On Jul 11, 2011, at 5:23 PM, Kelvin Chung wrote:
>> No. The root of the issue here is that you seem to be expecting that in Objective-C++ mode that the two languages are trying to be at parity with each other. It is better to think of the two languages as coexisting, not being tightly integrated or competing for features.
> That I do, as I stated in the OP (with regards to "a language unto itself" as opposed to a "glue language"). I'd also like to think that, and correct me if I am wrong, that "just coexisting" makes Objective-C++ as a whole a bit less than the sum of its parts, and making it feel like a "second-rate afterthought" and "generally undesirable", which may have been the intent. Yet, for me I'd prefer using Objective-C++ over using Objective-C or C++ by itself, again for reasons that I'll keep to myself.
I don't think that there is a right or wrong way to look at this, however I'll posit a different perspective. :)
I think that one of the huge advantages that ObjC has (particularly compared to C++) is its simplicity. Bolting a ton of C++ features into ObjC could certainly be done, but it violates the simplicity of Objective-C. Every addition to the language is carefully weighed to make sure that its added cost is worth it.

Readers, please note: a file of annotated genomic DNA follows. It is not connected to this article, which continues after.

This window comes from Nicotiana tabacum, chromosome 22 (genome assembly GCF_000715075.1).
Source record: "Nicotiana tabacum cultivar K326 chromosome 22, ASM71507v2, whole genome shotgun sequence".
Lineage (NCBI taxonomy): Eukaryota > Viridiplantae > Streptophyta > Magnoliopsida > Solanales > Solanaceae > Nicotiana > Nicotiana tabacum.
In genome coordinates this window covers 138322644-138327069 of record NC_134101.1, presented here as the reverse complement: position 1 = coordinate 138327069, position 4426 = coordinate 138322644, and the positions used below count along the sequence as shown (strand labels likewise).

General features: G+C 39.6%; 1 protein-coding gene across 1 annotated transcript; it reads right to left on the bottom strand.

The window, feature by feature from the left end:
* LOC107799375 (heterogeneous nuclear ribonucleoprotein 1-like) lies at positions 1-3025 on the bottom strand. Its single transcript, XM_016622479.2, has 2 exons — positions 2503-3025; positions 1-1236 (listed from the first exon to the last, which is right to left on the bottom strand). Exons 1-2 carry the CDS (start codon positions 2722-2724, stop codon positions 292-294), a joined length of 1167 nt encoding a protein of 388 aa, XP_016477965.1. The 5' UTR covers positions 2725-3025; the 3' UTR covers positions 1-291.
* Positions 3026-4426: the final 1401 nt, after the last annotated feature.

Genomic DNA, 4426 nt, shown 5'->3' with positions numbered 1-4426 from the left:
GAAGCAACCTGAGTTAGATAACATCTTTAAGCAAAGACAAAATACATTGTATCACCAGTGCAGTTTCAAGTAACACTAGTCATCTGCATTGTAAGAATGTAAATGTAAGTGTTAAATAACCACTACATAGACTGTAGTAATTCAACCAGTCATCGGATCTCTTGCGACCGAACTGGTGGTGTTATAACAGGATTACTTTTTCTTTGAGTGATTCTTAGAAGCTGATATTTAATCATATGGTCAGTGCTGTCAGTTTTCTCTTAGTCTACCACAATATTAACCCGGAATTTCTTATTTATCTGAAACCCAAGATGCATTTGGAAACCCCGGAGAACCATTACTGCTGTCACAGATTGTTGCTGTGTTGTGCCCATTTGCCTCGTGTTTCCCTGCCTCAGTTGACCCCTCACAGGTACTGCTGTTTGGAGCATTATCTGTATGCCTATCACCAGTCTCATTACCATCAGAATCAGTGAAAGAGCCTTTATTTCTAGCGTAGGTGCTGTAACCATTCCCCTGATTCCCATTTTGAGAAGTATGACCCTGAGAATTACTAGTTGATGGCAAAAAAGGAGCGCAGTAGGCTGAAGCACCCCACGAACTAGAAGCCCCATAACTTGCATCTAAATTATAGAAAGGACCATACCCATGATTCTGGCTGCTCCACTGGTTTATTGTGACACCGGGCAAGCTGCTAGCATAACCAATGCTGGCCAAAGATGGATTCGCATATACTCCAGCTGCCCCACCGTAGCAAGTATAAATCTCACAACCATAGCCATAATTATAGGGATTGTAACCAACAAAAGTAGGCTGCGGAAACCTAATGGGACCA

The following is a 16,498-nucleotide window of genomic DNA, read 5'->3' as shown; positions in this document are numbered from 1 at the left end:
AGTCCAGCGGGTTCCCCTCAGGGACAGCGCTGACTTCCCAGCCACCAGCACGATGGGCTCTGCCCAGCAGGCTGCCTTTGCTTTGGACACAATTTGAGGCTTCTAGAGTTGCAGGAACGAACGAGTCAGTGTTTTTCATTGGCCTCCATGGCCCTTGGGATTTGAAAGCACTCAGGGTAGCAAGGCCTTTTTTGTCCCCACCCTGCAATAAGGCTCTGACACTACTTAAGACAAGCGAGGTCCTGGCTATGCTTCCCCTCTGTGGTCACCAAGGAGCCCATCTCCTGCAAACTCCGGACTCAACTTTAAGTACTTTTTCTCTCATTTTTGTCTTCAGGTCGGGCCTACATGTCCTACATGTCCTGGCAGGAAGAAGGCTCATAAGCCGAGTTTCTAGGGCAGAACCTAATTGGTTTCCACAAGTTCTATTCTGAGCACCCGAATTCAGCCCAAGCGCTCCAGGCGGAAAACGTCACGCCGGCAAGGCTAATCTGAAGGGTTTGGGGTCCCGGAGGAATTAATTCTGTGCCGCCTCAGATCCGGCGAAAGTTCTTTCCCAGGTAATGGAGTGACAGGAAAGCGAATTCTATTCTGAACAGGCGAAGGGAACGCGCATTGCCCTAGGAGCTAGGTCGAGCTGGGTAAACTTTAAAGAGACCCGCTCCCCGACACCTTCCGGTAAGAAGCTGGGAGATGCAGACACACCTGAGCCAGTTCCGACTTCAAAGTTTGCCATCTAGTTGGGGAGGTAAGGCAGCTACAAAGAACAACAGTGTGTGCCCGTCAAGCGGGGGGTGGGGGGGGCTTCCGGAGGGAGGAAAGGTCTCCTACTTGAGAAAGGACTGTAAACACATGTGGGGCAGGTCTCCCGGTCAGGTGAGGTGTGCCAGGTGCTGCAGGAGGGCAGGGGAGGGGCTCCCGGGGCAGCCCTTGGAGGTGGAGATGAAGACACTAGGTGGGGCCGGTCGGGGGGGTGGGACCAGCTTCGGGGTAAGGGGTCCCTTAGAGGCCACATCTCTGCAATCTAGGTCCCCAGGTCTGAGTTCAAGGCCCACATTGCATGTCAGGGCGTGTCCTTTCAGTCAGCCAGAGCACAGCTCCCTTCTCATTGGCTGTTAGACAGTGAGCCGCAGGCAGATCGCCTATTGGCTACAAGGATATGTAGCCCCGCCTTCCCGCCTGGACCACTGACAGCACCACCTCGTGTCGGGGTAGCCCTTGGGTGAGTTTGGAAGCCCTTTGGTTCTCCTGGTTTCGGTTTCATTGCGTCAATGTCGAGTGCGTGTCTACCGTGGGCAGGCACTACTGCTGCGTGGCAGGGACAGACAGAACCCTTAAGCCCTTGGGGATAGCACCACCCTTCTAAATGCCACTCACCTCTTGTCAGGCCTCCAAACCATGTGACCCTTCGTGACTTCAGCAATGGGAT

ARC (as an example of a new feature) is a *subtractive* feature. It removes a bunch of stuff that you had to do, and adds very little to replace it.
While there are certainly people that would like lots and lots of features added to Objective-C (particularly those happy with C++ and ObjC++!), many people would *not* like this to happen.
> In short, I do get the distinct feeling that when people say that "Objective-C++ is a superset of C++ just as much as Objective-C is a superset of C", they are being misled; Objective-C++ really seems like it's defined as the subset of the intersection of two sets rather than a big set that contains two sets.
Again, reasonable people can certainly differ on this. I look at it that ObjC++ is the union of the two feature sets. However, ObjC classes != C++ Classes, which means that you don't get a union of C++ class features on ObjC classes.
Beyond the perspective that you're coming from, keep in mind that there are very real and important design differences between the two languages (what does 'final' mean when you have KVO and runtime subclassing?) that drive many of the surface concerns you see.
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